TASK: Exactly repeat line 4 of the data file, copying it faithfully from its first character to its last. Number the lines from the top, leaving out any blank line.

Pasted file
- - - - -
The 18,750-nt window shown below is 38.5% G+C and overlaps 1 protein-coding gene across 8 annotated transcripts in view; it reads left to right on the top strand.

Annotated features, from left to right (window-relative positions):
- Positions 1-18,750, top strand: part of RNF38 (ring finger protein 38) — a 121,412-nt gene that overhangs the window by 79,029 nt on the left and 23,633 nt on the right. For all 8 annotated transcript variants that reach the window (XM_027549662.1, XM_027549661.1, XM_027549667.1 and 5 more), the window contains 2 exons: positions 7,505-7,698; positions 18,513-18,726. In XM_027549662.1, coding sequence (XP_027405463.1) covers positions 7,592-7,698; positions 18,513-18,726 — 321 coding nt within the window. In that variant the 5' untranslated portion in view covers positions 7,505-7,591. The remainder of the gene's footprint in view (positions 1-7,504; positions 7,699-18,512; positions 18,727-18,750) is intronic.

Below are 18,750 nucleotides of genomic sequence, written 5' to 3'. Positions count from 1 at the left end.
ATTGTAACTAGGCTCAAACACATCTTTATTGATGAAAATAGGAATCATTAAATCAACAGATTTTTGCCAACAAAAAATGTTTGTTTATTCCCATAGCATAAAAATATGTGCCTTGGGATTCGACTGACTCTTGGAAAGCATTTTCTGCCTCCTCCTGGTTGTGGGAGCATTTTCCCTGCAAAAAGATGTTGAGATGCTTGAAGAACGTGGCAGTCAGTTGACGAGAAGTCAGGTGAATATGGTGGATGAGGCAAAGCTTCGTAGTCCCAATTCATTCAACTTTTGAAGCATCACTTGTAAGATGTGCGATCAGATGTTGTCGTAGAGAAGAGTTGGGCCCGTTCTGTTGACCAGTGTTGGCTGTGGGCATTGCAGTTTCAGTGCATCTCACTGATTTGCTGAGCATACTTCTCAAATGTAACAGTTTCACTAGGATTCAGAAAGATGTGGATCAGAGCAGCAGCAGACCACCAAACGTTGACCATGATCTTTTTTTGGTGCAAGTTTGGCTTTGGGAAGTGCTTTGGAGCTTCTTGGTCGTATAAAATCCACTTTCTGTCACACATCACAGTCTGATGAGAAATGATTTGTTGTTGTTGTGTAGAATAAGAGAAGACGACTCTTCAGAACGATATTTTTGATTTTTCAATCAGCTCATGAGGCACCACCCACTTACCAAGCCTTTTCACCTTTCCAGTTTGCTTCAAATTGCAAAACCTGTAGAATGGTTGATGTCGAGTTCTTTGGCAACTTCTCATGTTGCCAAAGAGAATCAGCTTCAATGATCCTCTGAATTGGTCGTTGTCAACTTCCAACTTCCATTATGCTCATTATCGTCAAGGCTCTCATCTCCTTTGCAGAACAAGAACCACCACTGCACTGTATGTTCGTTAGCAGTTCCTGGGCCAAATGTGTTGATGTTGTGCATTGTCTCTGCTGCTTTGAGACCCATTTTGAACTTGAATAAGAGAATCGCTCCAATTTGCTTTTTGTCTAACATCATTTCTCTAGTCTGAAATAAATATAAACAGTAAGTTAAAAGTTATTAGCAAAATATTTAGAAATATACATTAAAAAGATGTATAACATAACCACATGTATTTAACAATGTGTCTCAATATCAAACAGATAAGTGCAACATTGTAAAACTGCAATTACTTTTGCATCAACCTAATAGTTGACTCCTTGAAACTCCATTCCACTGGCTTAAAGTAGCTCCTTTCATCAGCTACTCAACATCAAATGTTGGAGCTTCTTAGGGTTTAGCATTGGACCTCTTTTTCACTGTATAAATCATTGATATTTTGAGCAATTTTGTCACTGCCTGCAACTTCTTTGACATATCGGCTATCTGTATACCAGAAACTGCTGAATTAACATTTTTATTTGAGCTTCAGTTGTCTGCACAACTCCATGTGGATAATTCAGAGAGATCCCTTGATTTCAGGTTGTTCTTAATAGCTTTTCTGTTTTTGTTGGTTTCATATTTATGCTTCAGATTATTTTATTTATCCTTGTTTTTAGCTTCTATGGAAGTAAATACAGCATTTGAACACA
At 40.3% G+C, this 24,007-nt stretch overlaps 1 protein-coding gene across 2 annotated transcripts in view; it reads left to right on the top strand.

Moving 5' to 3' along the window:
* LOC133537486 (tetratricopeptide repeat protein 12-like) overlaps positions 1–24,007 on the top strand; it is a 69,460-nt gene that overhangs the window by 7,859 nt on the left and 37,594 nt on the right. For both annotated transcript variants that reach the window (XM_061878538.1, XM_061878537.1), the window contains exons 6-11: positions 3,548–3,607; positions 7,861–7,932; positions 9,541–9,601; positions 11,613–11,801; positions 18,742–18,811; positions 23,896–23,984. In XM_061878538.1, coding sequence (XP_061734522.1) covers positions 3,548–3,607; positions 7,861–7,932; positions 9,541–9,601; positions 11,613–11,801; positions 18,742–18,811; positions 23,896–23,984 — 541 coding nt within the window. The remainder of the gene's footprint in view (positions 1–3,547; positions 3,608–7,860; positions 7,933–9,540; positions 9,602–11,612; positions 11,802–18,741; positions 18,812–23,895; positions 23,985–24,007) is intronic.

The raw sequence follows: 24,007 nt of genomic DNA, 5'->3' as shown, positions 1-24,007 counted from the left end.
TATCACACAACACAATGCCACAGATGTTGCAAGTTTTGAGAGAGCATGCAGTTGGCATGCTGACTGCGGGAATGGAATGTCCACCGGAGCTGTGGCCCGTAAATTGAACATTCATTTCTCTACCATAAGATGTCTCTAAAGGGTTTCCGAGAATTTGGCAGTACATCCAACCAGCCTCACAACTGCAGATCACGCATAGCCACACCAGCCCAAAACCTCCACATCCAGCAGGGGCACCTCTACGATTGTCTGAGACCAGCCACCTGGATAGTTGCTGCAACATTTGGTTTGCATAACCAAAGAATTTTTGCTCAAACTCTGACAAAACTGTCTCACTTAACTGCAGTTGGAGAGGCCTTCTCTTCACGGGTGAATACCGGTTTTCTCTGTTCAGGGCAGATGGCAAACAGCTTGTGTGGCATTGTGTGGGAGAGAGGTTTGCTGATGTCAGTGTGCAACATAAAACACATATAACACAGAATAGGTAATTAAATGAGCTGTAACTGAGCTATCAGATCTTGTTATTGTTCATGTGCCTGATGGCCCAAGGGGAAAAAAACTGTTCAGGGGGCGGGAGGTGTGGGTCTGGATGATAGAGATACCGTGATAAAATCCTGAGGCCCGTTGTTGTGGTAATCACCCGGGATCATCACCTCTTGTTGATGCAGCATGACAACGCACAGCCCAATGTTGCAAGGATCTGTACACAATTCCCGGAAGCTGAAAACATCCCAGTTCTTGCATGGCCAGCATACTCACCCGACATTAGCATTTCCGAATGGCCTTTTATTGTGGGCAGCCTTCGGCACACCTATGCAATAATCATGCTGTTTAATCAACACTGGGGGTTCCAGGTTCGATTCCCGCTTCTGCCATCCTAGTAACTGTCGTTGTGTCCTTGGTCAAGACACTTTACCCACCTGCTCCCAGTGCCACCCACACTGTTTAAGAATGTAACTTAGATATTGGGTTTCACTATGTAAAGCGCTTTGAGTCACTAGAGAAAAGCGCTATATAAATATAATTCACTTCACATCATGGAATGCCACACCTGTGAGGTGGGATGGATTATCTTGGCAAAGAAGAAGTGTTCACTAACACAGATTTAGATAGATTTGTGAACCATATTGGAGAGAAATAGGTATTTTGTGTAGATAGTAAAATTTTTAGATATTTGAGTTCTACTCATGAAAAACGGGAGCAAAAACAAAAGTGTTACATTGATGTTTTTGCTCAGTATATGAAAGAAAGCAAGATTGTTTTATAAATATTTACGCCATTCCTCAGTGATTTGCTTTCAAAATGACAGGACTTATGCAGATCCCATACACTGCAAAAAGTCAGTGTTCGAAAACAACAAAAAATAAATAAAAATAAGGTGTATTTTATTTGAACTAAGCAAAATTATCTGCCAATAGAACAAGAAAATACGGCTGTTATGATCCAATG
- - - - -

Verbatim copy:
Below are 18,750 nucleotides of genomic sequence, written 5' to 3'. Positions count from 1 at the left end.